[continued from yesterday]
...It follows from this that a man can, if he likes, always have a kindly feeling for his fellow-man, no matter what may be the provocation to the contrary. Indeed he has a duty to do so; and the greater he is, the less will he be influenced by a single point of view, the more will he endeavour to see all round, and upon the whole conception to pass his judgment.
Let us then, in our dealings with others, remind ourselves of one or two principles, quite platitudinous in themselves, but which, nevertheless, if we will keep them in mind, will save us many a rash judgment, and harsh word, and hasty action.
For such things are the characteristics of small people; when we ourselves are guilty of them, we know how puny and despicable we are in our own eyes, and in those of others; moreover they cultivate puniness, and react upon their perpetrators in a multitude of ways.
The first principle is to accept what has already been said, that is to believe in everybody; let us call it the principle of faith. There are some who preach the opposite; they say the prudent man will believe in nobody.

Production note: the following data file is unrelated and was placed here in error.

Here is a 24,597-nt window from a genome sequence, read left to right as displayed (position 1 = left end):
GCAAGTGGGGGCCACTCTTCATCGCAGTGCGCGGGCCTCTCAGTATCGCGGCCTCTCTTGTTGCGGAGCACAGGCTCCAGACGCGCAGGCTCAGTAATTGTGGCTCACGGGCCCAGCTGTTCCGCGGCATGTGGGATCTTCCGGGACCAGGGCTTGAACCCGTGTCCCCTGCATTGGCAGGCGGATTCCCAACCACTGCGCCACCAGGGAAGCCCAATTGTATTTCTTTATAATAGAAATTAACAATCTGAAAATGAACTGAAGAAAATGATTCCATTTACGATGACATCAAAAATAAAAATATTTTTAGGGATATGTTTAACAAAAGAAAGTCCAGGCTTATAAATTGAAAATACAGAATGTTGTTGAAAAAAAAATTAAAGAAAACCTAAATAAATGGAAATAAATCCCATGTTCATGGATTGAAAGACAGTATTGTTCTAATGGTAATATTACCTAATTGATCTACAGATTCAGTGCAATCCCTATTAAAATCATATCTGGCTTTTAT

But the doctrine of such people condemns itself; for it forbids us to believe in them. If they merely said: "Put implicit faith in nobody," they might have a case; for there is no one who has not a weak point somewhere, on which, for his sake as well as for our own, it is unfair to put too much reliance.
But there is a world of difference between putting an implicit trust in others and believing in them. The former may be, and more often than not is, an act of weakness, a mere leaning for self support, an endeavour to shift one's own responsibility to the shoulders of another; the latter is the deliberate act of a strong man, and is usually a support and strengthening to others even more than to oneself. By believing in others, then, we mean the conviction that the evil a bad man may do does not represent the whole man; that the failure of a man does not show all his capabilities; that whatever may be a man's weakness, it is usually only a covering for something very strong and beautiful underneath.
We may pass by unnoticed a quiet, harmless, passive creature, and ignore him with the pitying comment that he has nothing in him; but we may also be ignoring as deep a soul as we shall ever meet in our lifetime. We may set aside a man because he is a miserable failure; but we may be also trampling on a throbbing, bleeding heart, whose yearnings are far greater than our own, which feels its failures greater than do we, which has failed while we have succeeded chiefly because its ideals are greater than ours....
From The School of Love and Other Essays
by The Most Reverend Alban Goodier, S.J.
Burns, Oates, & Washburn, Ltd. 1918